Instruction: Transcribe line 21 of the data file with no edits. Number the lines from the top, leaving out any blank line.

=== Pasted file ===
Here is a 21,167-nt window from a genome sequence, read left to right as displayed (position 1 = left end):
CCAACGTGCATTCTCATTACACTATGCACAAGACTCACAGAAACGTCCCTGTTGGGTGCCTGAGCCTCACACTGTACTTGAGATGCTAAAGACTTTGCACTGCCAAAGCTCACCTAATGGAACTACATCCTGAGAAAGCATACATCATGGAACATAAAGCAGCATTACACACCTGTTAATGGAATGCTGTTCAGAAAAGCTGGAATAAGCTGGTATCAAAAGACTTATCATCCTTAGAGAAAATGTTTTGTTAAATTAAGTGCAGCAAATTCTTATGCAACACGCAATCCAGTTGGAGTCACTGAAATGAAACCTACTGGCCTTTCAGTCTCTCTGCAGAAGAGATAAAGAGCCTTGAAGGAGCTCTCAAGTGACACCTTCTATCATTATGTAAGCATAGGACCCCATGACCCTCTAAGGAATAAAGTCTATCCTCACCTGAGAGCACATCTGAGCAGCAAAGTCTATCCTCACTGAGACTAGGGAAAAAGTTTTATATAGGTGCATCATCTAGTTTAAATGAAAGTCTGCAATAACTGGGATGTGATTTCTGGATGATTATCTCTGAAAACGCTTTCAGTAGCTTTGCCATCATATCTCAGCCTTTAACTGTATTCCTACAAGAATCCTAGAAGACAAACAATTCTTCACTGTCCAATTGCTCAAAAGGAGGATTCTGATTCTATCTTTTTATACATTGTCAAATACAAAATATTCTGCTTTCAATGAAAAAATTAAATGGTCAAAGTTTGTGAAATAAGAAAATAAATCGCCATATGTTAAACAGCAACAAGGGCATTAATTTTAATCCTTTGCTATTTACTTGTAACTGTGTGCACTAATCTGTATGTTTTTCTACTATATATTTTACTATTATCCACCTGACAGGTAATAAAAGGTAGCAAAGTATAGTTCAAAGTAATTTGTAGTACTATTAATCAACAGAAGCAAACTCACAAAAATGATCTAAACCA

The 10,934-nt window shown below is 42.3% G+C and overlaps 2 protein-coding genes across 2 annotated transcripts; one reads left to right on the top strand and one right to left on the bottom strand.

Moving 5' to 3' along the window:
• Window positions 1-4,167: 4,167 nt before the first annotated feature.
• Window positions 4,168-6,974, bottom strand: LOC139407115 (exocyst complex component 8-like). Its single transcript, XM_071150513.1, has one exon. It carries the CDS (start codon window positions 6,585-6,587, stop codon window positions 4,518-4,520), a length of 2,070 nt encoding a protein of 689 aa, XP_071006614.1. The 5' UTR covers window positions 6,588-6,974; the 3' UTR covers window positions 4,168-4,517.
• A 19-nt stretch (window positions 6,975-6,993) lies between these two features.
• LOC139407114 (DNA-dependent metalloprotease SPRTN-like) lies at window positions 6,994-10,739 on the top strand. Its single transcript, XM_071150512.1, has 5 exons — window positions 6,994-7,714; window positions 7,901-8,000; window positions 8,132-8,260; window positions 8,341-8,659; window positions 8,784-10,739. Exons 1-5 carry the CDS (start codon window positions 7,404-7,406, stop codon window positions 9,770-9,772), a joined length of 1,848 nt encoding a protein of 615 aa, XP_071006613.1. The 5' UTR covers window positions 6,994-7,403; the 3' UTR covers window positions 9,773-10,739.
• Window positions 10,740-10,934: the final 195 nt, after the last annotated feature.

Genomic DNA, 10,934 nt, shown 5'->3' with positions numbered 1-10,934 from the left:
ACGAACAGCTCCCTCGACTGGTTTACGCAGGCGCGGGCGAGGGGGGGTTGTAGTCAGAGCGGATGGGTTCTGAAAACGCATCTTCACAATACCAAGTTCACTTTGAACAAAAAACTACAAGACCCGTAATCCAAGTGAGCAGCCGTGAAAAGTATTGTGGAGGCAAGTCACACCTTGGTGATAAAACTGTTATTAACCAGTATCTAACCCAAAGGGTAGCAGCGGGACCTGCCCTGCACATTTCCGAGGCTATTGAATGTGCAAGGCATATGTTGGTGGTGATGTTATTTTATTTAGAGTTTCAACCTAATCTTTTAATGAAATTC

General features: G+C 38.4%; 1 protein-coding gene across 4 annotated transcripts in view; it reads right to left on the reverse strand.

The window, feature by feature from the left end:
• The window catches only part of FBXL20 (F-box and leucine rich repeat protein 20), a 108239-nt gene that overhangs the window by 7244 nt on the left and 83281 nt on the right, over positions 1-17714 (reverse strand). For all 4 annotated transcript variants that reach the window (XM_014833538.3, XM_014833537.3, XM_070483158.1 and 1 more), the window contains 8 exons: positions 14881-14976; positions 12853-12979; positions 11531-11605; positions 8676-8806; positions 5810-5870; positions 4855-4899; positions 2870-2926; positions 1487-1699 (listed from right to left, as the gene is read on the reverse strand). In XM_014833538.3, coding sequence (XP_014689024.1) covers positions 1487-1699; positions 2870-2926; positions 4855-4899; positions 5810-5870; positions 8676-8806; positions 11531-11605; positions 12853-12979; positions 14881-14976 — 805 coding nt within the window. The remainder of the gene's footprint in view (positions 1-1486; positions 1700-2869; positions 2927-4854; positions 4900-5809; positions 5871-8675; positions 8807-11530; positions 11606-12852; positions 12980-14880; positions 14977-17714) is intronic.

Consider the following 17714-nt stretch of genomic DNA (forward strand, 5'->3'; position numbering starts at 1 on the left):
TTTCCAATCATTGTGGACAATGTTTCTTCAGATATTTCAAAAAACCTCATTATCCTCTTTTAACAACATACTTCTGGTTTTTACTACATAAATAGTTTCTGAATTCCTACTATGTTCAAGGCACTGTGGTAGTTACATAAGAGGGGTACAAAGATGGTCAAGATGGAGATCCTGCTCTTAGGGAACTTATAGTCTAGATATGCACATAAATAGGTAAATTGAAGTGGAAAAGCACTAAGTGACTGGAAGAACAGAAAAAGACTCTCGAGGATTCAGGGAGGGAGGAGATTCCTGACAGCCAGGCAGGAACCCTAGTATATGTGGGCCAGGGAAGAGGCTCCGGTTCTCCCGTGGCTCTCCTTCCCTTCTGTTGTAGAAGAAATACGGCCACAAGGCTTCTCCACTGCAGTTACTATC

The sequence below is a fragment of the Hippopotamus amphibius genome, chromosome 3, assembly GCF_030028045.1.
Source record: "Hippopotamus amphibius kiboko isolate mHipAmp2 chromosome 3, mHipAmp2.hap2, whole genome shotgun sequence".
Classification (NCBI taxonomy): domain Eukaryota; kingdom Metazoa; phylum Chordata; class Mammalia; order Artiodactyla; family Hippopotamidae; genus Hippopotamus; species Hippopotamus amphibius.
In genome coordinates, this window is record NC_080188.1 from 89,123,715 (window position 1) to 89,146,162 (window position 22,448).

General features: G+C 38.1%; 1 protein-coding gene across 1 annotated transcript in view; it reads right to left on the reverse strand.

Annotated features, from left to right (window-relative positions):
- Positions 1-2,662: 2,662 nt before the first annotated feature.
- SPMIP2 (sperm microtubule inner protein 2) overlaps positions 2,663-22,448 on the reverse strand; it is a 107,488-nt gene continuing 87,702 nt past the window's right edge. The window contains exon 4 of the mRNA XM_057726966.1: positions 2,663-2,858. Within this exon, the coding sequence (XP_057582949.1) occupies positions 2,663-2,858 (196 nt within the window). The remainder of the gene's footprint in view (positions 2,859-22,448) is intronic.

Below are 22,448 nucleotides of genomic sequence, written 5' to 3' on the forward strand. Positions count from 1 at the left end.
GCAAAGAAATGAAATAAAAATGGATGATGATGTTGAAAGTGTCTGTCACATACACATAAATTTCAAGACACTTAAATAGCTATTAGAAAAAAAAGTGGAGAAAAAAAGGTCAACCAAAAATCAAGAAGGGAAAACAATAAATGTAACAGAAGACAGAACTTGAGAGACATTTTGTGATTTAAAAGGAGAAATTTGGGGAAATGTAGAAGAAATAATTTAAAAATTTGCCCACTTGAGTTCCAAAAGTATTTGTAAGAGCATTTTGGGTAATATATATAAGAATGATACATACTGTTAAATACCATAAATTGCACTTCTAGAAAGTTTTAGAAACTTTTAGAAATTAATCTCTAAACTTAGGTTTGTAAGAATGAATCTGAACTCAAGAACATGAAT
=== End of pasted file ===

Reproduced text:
General features: G+C 38.1%; 1 protein-coding gene across 1 annotated transcript in view; it reads right to left on the reverse strand.